Presentation on theme: "Can we make a difference? Robert Chote Chairman Ken Dixon Lecture University of York 13 June 2011."— Presentation transcript:
Can we make a difference? Robert Chote Chairman Ken Dixon Lecture University of York 13 June 2011
Can we make a difference? Some argue that we would have established greater credibility and legitimacy if we had gone further in institutional reform – by getting independent experts, if not to set the fiscal policy stance, at least to give a public view or to date the economic cycle. I am not sure myself, whether in practice such changes would have made any difference. Ed Balls, Ken Dixon Lecture, 2004 Outline of the lecture: –How and why have fiscal watchdogs become more numerous? –The remit of the OBR in international context –Demonstrating independence: governance and accountability –Demonstrating independence: transparency –Conclusion
The spread of fiscal watchdogs Countries with independent fiscal watchdogs –Longstanding: Netherlands, Denmark, US, Belgium –Recent: Sweden, Hungary, Canada, Slovenia, UK –Forthcoming: Ireland, Portugal, Slovakia What qualifies? –clear fiscal watchdog function –macroeconomic competence –high degree of independence from the political system
The rationale for fiscal watchdogs Democratic governments prone to deficit bias and pro-cyclicality in management of the public finances Possible sources of deficit bias –Differential access to information –Impatience –Electoral competition –Common pool problems –Use for macroeconomic management –Exploiting future generations But does this require an official fiscal watchdog?
The remit of the OBR to examine and report on the sustainability of the public finances (Budget Responsibility and National Audit Act) Four main tasks: –Produce two five-year forecasts for economy and public finances –Judge progress towards the governments fiscal targets –Scrutinise Treasury costing of tax and spending measures –Assess long-term sustainability and public sector balance sheet Other supporting material: –Briefing papers, discussion papers etc. –Monthly commentary on Treasury/ONS public finance statistics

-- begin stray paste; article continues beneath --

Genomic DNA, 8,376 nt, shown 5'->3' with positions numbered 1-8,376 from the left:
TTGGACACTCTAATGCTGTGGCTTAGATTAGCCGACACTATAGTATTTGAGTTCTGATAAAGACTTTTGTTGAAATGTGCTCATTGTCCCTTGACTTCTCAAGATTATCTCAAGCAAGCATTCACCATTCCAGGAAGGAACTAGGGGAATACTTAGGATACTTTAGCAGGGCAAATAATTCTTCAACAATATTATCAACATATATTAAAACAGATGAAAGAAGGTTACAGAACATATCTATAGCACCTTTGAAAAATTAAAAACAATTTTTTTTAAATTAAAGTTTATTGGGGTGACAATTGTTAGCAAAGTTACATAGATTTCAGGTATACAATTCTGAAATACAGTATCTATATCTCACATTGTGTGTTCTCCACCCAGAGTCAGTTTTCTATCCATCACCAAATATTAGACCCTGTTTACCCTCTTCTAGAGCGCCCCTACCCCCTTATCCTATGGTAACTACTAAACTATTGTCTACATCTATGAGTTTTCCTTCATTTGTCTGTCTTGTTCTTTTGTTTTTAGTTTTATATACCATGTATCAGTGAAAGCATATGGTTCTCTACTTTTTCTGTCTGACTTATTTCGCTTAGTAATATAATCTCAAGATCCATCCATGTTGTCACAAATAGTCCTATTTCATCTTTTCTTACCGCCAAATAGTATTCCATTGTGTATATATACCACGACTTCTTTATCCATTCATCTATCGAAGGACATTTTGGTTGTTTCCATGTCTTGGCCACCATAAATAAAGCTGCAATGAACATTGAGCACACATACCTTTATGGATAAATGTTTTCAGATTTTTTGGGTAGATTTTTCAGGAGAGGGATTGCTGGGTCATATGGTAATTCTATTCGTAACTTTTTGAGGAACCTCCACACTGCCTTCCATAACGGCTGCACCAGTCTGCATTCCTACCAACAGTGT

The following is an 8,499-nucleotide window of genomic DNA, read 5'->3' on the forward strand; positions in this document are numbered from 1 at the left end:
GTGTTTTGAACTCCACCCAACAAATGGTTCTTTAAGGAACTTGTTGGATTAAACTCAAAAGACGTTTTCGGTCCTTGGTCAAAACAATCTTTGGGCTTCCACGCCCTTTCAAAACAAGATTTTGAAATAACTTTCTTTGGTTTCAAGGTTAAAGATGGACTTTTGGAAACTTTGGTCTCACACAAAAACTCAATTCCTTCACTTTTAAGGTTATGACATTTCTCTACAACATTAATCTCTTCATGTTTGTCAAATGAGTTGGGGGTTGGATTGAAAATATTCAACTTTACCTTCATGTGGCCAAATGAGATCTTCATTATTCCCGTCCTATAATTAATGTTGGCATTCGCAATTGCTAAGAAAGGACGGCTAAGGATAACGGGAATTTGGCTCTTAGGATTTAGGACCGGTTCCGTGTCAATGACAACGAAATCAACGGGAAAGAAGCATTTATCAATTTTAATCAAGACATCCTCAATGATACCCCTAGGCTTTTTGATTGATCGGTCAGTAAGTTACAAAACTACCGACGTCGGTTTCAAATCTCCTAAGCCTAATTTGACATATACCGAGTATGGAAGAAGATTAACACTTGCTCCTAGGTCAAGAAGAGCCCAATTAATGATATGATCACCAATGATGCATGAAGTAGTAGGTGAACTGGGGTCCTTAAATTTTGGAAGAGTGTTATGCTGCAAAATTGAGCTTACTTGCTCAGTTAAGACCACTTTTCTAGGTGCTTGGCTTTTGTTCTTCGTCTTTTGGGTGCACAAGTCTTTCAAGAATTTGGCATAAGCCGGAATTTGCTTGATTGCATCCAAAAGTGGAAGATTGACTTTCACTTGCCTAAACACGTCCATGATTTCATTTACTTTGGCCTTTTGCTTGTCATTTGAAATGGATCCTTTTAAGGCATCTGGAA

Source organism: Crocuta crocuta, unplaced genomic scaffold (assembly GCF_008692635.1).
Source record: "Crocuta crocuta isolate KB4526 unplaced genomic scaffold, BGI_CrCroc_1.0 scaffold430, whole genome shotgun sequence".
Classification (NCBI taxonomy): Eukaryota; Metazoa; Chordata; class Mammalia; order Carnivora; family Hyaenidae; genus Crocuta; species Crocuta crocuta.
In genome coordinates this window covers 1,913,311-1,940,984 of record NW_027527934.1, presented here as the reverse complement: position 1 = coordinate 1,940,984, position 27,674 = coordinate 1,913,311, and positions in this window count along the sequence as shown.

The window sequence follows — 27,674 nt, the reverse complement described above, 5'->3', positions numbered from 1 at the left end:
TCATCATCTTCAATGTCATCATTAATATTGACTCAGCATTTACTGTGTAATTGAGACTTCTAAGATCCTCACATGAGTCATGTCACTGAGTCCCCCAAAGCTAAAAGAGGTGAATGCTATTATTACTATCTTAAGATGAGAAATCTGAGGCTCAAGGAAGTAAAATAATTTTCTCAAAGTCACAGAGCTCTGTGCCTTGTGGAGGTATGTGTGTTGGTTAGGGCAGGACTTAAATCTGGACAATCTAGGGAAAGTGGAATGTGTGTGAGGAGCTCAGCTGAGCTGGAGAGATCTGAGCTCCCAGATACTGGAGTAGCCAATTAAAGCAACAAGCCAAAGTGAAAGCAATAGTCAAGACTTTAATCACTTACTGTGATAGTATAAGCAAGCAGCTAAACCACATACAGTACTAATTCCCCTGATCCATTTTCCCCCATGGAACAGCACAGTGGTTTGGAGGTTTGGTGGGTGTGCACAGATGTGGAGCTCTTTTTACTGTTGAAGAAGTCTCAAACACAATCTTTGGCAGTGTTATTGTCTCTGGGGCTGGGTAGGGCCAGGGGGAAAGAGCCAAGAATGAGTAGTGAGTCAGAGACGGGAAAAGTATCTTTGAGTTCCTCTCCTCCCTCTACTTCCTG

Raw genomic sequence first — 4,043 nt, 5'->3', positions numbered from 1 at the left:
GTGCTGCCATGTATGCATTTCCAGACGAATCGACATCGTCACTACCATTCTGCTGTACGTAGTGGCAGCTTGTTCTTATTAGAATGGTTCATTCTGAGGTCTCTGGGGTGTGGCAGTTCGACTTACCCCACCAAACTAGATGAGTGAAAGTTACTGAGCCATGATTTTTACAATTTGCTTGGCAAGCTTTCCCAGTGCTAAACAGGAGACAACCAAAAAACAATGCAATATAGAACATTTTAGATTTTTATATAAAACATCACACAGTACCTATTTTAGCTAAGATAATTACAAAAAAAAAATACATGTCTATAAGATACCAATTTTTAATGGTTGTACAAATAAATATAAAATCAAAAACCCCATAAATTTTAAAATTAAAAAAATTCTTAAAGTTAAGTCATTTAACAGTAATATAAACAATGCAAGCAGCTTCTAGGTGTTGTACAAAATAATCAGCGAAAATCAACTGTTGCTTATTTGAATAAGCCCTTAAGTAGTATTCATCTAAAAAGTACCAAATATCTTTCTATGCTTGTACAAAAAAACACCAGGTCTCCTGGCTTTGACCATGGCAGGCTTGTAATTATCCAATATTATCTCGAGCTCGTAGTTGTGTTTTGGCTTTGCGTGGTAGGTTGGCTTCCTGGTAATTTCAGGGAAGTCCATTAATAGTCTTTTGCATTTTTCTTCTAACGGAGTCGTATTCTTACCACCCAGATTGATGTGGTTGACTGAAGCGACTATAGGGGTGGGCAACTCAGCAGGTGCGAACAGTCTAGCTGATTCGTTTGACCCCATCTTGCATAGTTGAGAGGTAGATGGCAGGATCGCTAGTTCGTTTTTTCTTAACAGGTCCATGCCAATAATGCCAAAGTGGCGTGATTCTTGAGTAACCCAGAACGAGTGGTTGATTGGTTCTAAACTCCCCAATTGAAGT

Our remit in international perspective Advisory body rather than policymaking body Relatively narrow remit focused on fiscal analysis Macroeconomic forecasting Positive analysis rather than normative policy recommendations Focus on existing policy rather than policy options Official forecasts contracted out
Rights and responsibilities Formally set out in: –Budget Responsibility and National Audit Act –Charter of Budget Responsibility –Memorandum of Understanding with HMT, HMRC and DWP Important features: –Right to information and assistance from within government –Multi-year budget made public –Accountable to TSC which has appointment/dismissal veto –Need to be accountable to but independent from politicians –Non-executives can help in this relationship
Transparency Process: –Substantive contacts with Chancellor and his office logged –Forecast timetable published –Treatment of post-deadline measures published Analysis: –Diagnostics –Simpler presentation of spending forecasts –More variables and assumptions –Additional information post-publication –More methodological information –Policy costings documents
Conclusion We can make a difference All medium and long term projections need to be treated with caution because of huge uncertainties But contracting out can increase public trust Forecasting not the only thing that is important Can broaden public debate on long term fiscal challenges Fiscal sustainability report a challenge and an opportunity
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